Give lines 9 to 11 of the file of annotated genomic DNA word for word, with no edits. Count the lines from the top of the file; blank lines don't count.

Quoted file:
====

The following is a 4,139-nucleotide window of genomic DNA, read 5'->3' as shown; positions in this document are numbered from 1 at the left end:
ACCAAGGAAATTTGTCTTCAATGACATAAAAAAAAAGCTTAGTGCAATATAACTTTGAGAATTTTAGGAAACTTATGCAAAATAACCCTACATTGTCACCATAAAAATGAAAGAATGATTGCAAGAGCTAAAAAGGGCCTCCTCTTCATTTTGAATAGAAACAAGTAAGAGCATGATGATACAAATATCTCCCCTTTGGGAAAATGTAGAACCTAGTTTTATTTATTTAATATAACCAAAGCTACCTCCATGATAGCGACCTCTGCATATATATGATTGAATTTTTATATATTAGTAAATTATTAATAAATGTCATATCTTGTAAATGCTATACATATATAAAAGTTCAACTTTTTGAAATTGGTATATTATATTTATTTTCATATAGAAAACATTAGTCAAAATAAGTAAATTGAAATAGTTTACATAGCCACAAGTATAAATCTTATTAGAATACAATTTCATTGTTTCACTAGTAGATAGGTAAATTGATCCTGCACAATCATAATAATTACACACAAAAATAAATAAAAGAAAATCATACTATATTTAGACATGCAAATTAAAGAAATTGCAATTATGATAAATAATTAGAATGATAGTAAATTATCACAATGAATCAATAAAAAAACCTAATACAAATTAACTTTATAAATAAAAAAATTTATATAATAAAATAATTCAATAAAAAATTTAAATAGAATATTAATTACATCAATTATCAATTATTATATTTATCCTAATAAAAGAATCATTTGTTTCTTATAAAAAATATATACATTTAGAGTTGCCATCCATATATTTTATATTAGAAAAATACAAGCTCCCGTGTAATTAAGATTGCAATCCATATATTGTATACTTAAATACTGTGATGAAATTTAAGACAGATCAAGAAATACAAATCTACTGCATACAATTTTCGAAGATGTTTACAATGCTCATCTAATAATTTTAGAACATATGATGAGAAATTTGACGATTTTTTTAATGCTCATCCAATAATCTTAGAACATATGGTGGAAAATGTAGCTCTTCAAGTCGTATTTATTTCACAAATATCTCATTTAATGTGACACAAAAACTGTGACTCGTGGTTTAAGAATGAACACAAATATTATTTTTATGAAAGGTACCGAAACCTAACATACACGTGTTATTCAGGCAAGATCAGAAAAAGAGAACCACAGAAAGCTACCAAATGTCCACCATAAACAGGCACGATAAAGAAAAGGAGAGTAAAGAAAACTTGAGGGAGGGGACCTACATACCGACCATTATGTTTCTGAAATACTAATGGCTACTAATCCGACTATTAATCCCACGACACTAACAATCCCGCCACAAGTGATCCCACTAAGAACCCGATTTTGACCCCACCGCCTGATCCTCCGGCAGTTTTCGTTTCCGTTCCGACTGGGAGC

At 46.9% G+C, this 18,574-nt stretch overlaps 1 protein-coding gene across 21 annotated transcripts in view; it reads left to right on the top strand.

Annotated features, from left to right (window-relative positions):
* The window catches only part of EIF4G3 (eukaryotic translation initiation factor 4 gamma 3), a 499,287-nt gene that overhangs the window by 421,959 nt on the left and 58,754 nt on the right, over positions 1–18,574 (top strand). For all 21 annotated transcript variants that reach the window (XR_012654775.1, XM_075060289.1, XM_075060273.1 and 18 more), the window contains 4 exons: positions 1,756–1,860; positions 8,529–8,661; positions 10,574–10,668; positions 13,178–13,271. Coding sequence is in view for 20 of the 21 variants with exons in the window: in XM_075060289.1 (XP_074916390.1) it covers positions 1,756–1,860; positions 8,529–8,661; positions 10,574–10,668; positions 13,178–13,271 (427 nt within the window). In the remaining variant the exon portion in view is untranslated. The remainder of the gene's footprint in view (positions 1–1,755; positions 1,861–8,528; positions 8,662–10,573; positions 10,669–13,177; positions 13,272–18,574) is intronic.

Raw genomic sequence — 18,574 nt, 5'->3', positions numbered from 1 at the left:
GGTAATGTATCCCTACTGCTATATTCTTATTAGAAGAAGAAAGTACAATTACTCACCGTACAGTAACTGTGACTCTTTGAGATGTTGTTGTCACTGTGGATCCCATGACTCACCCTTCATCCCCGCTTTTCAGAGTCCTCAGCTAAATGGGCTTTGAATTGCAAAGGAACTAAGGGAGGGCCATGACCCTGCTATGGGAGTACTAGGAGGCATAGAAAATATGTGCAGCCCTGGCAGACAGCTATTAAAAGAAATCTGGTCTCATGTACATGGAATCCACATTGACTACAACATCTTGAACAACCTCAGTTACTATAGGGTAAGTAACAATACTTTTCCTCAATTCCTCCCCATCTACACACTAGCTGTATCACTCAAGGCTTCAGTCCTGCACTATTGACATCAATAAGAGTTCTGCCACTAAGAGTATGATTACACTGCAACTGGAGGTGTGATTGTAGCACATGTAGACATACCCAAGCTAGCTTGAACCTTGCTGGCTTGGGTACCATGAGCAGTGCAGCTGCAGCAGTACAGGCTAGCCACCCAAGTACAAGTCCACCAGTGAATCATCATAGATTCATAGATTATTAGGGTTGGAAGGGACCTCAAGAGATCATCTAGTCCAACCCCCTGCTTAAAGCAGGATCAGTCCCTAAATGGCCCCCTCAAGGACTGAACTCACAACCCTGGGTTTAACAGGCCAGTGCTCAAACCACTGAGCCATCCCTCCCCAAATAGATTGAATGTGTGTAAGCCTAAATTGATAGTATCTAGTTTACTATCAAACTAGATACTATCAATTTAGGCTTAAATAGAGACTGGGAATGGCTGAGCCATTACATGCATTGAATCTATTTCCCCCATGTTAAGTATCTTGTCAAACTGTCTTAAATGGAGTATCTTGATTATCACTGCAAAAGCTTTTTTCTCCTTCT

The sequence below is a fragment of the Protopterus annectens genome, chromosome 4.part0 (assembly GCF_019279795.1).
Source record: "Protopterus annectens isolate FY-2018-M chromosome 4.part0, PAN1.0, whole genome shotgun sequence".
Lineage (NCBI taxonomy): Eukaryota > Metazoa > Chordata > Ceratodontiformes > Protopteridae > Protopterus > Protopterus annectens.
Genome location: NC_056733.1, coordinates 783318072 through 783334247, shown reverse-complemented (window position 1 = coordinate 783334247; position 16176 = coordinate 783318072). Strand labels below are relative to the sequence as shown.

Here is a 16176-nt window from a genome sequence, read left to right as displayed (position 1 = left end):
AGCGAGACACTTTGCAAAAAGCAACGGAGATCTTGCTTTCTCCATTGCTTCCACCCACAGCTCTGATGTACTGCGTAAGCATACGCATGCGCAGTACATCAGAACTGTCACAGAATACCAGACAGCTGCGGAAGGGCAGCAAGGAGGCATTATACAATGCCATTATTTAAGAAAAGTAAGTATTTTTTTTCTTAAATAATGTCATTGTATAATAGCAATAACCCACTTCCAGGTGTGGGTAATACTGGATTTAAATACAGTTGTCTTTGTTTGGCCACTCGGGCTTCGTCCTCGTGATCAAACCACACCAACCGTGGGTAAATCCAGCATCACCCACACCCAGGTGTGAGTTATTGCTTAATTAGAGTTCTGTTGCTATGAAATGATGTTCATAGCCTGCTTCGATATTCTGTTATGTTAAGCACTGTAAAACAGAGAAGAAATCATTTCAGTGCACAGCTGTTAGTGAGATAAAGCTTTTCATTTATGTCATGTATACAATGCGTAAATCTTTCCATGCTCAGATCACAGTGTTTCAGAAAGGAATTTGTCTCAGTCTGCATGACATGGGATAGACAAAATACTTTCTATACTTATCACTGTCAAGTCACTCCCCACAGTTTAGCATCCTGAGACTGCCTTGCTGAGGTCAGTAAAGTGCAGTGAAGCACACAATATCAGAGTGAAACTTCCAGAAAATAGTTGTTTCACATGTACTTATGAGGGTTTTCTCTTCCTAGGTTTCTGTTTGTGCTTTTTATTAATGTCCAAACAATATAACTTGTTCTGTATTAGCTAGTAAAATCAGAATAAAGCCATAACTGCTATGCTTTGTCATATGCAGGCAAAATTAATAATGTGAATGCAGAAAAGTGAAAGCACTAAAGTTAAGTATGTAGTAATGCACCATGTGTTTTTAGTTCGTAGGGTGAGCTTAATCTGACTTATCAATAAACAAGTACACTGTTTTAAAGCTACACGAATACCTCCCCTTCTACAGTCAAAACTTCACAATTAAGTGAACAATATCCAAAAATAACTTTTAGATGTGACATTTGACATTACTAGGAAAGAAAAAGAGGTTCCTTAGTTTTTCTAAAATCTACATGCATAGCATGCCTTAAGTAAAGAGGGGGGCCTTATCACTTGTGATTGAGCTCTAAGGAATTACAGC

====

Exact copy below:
Source record: "Protopterus annectens isolate FY-2018-M chromosome 4.part0, PAN1.0, whole genome shotgun sequence".
Lineage (NCBI taxonomy): Eukaryota > Metazoa > Chordata > Ceratodontiformes > Protopteridae > Protopterus > Protopterus annectens.
Genome location: NC_056733.1, coordinates 783318072 through 783334247, shown reverse-complemented (window position 1 = coordinate 783334247; position 16176 = coordinate 783318072). Strand labels below are relative to the sequence as shown.